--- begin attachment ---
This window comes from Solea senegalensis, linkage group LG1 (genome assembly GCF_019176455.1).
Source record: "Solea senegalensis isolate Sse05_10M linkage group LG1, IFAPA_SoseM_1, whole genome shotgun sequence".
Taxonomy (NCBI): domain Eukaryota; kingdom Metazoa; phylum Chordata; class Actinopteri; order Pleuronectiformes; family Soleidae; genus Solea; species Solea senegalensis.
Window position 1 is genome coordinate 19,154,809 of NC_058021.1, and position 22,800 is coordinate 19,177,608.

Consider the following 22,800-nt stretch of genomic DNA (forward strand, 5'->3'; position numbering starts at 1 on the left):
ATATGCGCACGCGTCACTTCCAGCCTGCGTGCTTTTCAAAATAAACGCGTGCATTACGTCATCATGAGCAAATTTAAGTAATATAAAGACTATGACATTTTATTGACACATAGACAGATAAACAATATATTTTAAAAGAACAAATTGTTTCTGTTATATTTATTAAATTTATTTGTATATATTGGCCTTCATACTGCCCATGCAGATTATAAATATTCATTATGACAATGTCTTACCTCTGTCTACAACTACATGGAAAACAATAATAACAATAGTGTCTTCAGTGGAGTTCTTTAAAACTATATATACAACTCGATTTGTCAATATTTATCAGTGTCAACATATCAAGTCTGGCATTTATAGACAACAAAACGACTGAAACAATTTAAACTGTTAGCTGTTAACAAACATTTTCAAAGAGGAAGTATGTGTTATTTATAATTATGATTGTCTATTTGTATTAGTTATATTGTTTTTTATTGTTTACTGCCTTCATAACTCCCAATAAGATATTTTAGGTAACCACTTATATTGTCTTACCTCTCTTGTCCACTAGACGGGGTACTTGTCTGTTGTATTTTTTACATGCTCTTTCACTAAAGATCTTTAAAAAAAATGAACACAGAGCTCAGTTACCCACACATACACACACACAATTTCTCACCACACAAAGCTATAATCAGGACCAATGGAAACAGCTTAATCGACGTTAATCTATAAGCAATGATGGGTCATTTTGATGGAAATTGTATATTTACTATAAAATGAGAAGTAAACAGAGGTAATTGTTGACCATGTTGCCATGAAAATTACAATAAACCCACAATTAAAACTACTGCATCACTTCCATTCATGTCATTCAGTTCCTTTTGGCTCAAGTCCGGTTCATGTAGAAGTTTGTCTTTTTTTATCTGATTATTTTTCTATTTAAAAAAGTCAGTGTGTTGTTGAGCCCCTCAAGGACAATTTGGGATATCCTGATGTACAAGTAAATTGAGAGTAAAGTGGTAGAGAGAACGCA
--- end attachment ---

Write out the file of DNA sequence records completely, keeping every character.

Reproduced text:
This window comes from Solea senegalensis, linkage group LG1 (genome assembly GCF_019176455.1).
Source record: "Solea senegalensis isolate Sse05_10M linkage group LG1, IFAPA_SoseM_1, whole genome shotgun sequence".
Taxonomy (NCBI): domain Eukaryota; kingdom Metazoa; phylum Chordata; class Actinopteri; order Pleuronectiformes; family Soleidae; genus Solea; species Solea senegalensis.
Window position 1 is genome coordinate 19,154,809 of NC_058021.1, and position 22,800 is coordinate 19,177,608.

Consider the following 22,800-nt stretch of genomic DNA (forward strand, 5'->3'; position numbering starts at 1 on the left):
ATATGCGCACGCGTCACTTCCAGCCTGCGTGCTTTTCAAAATAAACGCGTGCATTACGTCATCATGAGCAAATTTAAGTAATATAAAGACTATGACATTTTATTGACACATAGACAGATAAACAATATATTTTAAAAGAACAAATTGTTTCTGTTATATTTATTAAATTTATTTGTATATATTGGCCTTCATACTGCCCATGCAGATTATAAATATTCATTATGACAATGTCTTACCTCTGTCTACAACTACATGGAAAACAATAATAACAATAGTGTCTTCAGTGGAGTTCTTTAAAACTATATATACAACTCGATTTGTCAATATTTATCAGTGTCAACATATCAAGTCTGGCATTTATAGACAACAAAACGACTGAAACAATTTAAACTGTTAGCTGTTAACAAACATTTTCAAAGAGGAAGTATGTGTTATTTATAATTATGATTGTCTATTTGTATTAGTTATATTGTTTTTTATTGTTTACTGCCTTCATAACTCCCAATAAGATATTTTAGGTAACCACTTATATTGTCTTACCTCTCTTGTCCACTAGACGGGGTACTTGTCTGTTGTATTTTTTACATGCTCTTTCACTAAAGATCTTTAAAAAAAATGAACACAGAGCTCAGTTACCCACACATACACACACACAATTTCTCACCACACAAAGCTATAATCAGGACCAATGGAAACAGCTTAATCGACGTTAATCTATAAGCAATGATGGGTCATTTTGATGGAAATTGTATATTTACTATAAAATGAGAAGTAAACAGAGGTAATTGTTGACCATGTTGCCATGAAAATTACAATAAACCCACAATTAAAACTACTGCATCACTTCCATTCATGTCATTCAGTTCCTTTTGGCTCAAGTCCGGTTCATGTAGAAGTTTGTCTTTTTTTATCTGATTATTTTTCTATTTAAAAAAGTCAGTGTGTTGTTGAGCCCCTCAAGGACAATTTGGGATATCCTGATGTACAAGTAAATTGAGAGTAAAGTGGTAGAGAGAACGCA